dist Society. Part of it was set apart very soon afterward for
a burying-ground. This cemetery contained, before the addition
to it was made by Jason Tinkham, over one hundred and twenty
square rods ; but some of it was cut off on the east side by a
change in the running of the road. It was and is under the
control of the trustees of the Methodist Society. The first
interment was that of Isaac Stokes, who died April 19, 1796;
his grave is in the extreme southeast corner of the yard. The
gravestone is inscribed with an epitaph which was written by
the Rev. Joshua Randall, who married a granddaughter of Mr.
Stokes. It is as follows : —

Buried in this Yard.

Here Isaac Stokes doth Lay.

The time he died is fix'd
In April the twentieth Day,

Seventeen Hundred ninety-six,
Seventy-ninth year of his age.

He went his trial through,
So left this mortal stage,

And bid the world adieu.
You that are now in health,

And puting far a way
The solemn hour of Death

And the great Judgment day,
Consider this I pray.

That soon or late you must
God's solemn word obey,

And strait return to Dust.

This burying-ground contains the graves of many persons
who were prominent citizens of Easton, among whom may be
named Capt. David Wade, James Dickerman, the Bartletts, and
Thomas Drake. The mortal remains of several clergymen here
find their resting-place. One was the Rev. John Tinkham,
who died January 29, 1824. His tombstone has the follow-
ing epitaph : —

My message I declared.

My pilgrimage is o'er;

I cannot stay,

I must away

To Canaan's happy shore.


This stone may just remind
That such a man did live,
And now lies here.
Then drop one tear,
For I have none to give.

Another clergyman's grave is that of the Rev. John B. Hunt.
A monument erected over his grave has the following inscrip-
tion : —



John B. Hunt

Left Earth for Heaven

Oct. 10, 1858,

aged 39.

Servant of God, well done !

Tiiy glorious warfare 's past ;

The battle 's fought, the race is won,

Thou art crowned at last.

This monument was once overthrown by a man who was said
to have been incensed at the refusal of the widow of Mr. Hunt
to receive any attentions from him ! It was subsequently re-
placed, but shows the damage caused by its fall.

The old portion of this cemetery contains also the remains of
the Rev. Ephraim Randall, — Uncle Ephraim as he was famil-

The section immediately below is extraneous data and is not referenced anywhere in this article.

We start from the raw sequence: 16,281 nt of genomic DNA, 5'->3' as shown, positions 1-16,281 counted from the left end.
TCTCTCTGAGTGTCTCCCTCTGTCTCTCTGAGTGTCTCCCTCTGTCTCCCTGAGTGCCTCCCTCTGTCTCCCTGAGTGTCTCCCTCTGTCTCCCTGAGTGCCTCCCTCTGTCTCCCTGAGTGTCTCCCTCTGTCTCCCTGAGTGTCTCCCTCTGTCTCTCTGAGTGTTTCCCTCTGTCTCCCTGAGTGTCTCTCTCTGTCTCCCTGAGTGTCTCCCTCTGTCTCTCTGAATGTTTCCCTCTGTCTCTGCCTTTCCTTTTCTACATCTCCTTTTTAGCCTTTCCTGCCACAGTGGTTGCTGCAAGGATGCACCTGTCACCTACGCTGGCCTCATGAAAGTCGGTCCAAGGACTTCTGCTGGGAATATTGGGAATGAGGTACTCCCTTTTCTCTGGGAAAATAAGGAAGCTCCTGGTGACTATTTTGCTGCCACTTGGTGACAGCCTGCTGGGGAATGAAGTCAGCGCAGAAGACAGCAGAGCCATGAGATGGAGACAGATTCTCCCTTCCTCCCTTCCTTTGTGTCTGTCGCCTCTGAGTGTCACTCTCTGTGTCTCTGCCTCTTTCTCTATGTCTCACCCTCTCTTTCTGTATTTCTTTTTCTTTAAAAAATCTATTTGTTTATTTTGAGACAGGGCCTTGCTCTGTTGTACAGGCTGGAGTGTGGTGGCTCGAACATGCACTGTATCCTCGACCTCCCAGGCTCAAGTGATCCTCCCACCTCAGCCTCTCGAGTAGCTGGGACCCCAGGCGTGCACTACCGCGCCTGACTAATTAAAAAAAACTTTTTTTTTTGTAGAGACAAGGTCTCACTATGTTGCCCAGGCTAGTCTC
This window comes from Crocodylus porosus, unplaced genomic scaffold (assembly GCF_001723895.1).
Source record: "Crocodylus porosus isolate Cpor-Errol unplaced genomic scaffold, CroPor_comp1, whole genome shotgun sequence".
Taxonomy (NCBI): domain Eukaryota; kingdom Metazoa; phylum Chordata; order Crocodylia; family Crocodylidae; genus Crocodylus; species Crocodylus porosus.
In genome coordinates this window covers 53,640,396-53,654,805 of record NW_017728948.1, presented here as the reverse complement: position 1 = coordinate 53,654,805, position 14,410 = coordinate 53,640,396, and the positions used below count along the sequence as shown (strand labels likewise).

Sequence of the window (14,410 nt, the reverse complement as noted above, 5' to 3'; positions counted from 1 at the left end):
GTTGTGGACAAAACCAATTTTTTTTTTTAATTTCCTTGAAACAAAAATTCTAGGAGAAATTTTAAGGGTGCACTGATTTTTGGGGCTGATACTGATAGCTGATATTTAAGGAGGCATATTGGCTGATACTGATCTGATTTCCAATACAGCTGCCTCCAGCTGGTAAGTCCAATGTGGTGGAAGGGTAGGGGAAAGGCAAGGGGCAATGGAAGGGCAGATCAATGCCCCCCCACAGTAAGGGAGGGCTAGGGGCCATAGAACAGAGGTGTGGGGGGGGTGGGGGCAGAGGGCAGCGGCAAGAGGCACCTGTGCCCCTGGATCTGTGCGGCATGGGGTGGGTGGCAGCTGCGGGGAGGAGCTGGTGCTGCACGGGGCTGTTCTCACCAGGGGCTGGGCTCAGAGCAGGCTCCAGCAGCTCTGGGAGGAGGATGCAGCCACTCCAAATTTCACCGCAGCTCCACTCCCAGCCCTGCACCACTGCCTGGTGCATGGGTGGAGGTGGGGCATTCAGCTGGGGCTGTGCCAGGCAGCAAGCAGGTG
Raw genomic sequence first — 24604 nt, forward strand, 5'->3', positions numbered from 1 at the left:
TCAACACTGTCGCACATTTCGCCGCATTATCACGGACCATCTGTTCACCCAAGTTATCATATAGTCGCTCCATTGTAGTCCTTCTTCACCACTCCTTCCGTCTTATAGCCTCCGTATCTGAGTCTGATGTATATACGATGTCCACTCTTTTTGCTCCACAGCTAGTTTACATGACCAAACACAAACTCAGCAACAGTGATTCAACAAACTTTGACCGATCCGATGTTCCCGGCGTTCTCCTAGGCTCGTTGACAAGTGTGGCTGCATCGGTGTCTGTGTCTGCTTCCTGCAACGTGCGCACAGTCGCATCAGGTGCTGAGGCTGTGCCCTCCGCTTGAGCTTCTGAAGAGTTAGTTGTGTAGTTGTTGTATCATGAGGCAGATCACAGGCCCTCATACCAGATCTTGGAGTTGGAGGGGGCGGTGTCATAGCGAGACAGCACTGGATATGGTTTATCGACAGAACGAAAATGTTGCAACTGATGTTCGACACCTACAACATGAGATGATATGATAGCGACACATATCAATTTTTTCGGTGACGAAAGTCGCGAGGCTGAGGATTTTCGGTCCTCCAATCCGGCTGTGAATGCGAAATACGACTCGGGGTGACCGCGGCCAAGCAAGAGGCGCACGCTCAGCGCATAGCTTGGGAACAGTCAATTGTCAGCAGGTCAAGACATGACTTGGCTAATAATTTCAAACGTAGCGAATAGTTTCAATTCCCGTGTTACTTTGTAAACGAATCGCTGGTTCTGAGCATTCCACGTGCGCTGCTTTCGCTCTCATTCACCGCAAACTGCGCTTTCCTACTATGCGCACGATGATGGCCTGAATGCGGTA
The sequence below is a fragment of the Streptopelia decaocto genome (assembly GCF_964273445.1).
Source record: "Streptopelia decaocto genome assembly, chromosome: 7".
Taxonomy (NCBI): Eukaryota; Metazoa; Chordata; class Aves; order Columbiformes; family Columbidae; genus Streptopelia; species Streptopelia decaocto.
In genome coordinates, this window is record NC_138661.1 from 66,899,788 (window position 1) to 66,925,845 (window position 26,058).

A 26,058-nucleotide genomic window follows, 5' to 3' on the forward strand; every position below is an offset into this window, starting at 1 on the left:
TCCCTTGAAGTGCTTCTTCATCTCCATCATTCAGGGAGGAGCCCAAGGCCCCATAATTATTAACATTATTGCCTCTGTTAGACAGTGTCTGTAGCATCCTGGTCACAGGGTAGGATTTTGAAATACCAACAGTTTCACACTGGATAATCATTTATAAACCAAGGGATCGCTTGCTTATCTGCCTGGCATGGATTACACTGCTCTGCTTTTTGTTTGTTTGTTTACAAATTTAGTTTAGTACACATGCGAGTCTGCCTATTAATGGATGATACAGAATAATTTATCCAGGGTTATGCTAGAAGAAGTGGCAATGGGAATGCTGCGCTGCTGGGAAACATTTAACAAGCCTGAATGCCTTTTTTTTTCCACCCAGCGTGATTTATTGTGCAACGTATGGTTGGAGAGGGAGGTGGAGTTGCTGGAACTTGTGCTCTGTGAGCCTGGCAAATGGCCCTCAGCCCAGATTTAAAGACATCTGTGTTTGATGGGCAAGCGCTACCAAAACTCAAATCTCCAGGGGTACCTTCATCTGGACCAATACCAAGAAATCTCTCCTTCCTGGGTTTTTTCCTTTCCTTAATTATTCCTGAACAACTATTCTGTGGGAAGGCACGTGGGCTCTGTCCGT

iarly called. An excellent marble headstone marks the spot
where his ashes rest. Had he foreseen its costliness he would
have made a desperate effort to live ; for he left orders that his
coffin should not cost over ten dollars.

There is a tomb in this yard built by E. Bartlett and H.
Crooker, which is in rather a dilapidated condition at present.
As the old yard was about full, in May, 1868, Jason Tinkham
made an addition of sixty-four square rods on the west side.
Most of the lots in this new part are now taken.


On Purchase Street, near the corner by Joseph Towne's, is a
burying-ground whose dimensions are on the front one hundred




id twenty-one feet, on the back line one hundred and seven-
:en feet, on the east line sixty-two feet, and on the west line
xty-seven feet. This land was owned by Isaac Lothrop and his
rother John, and was set apart by them as a graveyard in 1796

doubt, as that was the date of the first burial here, which
as of Ruth, daughter of Isaac Lothrop, who died March 23,
796. Isaac Lothrop's grave is here ; he died suddenly while in
le field ploughing. May 11, 18 14. In this cemetery are about
;venty graves. Among those without headstones is that of
ohn Lothrop, which is marked only by a stake of the G. A. R.
Lmong the other unmarked graves, Joshua Towne remembers
!aleb Lothrop and wife, Mrs. Simeon Leach, Leonard Ayers,
)ren Packard, Michael Egan, the wife of a son of Samuel
.othrop, a Mr. Gleason and wife, a Mr. Drake from the Alms-
ouse, and others. When Jarvis Lothrop bid off the town's poor,
t a time when they were left to the care of the lowest bidder, he
uried in one corner of this yard such as died while with him.